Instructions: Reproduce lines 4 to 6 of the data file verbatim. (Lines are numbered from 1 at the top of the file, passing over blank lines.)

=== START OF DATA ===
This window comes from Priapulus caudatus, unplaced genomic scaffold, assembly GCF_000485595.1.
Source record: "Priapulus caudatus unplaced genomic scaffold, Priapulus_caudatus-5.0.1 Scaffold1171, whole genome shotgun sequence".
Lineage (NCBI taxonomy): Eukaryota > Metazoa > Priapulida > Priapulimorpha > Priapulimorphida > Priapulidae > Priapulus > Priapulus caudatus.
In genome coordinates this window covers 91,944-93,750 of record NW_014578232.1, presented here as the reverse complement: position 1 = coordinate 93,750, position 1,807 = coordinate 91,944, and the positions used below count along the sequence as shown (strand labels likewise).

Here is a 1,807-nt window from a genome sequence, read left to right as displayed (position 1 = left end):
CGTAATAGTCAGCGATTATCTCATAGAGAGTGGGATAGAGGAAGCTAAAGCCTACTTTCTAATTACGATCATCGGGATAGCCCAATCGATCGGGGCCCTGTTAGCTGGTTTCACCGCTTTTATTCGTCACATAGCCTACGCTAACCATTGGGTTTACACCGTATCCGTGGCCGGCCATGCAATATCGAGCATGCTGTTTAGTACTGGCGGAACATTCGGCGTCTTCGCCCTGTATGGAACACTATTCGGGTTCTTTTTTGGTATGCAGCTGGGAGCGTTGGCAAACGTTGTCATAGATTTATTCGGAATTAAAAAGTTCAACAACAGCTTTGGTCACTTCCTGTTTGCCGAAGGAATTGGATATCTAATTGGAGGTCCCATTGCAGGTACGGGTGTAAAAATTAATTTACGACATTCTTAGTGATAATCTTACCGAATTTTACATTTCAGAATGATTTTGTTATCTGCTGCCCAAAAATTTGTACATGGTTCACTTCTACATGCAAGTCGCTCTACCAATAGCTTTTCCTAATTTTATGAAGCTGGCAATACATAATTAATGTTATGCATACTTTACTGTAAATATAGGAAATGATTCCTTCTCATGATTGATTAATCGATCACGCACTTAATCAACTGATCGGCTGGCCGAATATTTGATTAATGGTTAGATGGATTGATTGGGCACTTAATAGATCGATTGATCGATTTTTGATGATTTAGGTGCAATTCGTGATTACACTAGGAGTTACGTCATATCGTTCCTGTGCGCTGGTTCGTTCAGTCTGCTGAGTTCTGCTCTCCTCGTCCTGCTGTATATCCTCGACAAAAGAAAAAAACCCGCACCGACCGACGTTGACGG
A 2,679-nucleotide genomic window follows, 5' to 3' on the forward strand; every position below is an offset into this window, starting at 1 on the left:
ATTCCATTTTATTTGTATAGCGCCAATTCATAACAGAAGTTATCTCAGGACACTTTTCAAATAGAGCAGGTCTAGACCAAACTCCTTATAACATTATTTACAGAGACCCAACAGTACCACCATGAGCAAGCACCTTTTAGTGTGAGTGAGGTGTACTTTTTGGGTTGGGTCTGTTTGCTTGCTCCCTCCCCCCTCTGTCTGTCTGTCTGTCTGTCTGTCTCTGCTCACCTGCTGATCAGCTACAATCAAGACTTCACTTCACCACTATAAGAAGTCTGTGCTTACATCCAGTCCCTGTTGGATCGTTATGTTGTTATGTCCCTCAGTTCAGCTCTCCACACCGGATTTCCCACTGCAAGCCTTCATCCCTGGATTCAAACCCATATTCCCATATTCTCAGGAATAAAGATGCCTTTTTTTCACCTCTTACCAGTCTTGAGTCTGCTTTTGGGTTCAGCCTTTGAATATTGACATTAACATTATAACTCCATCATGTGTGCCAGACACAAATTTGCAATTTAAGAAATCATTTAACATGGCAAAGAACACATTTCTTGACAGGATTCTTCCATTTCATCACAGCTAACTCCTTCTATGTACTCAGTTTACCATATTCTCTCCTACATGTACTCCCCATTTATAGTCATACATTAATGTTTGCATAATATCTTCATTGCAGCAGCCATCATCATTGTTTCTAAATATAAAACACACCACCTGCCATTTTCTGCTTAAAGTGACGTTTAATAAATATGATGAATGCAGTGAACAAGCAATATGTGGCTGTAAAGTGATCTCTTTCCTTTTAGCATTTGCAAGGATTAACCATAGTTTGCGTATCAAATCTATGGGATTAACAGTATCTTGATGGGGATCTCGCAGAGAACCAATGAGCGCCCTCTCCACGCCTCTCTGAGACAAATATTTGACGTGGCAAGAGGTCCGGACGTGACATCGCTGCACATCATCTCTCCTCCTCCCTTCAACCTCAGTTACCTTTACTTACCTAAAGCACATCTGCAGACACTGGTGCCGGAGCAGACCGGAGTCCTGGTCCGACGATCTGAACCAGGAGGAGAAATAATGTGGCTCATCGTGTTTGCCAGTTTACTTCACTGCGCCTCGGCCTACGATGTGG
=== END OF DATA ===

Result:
In genome coordinates this window covers 91,944-93,750 of record NW_014578232.1, presented here as the reverse complement: position 1 = coordinate 93,750, position 1,807 = coordinate 91,944, and the positions used below count along the sequence as shown (strand labels likewise).

Here is a 1,807-nt window from a genome sequence, read left to right as displayed (position 1 = left end):
CGTAATAGTCAGCGATTATCTCATAGAGAGTGGGATAGAGGAAGCTAAAGCCTACTTTCTAATTACGATCATCGGGATAGCCCAATCGATCGGGGCCCTGTTAGCTGGTTTCACCGCTTTTATTCGTCACATAGCCTACGCTAACCATTGGGTTTACACCGTATCCGTGGCCGGCCATGCAATATCGAGCATGCTGTTTAGTACTGGCGGAACATTCGGCGTCTTCGCCCTGTATGGAACACTATTCGGGTTCTTTTTTGGTATGCAGCTGGGAGCGTTGGCAAACGTTGTCATAGATTTATTCGGAATTAAAAAGTTCAACAACAGCTTTGGTCACTTCCTGTTTGCCGAAGGAATTGGATATCTAATTGGAGGTCCCATTGCAGGTACGGGTGTAAAAATTAATTTACGACATTCTTAGTGATAATCTTACCGAATTTTACATTTCAGAATGATTTTGTTATCTGCTGCCCAAAAATTTGTACATGGTTCACTTCTACATGCAAGTCGCTCTACCAATAGCTTTTCCTAATTTTATGAAGCTGGCAATACATAATTAATGTTATGCATACTTTACTGTAAATATAGGAAATGATTCCTTCTCATGATTGATTAATCGATCACGCACTTAATCAACTGATCGGCTGGCCGAATATTTGATTAATGGTTAGATGGATTGATTGGGCACTTAATAGATCGATTGATCGATTTTTGATGATTTAGGTGCAATTCGTGATTACACTAGGAGTTACGTCATATCGTTCCTGTGCGCTGGTTCGTTCAGTCTGCTGAGTTCTGCTCTCCTCGTCCTGCTGTATATCCTCGACAAAAGAAAAAAACCCGCACCGACCGACGTTGACGG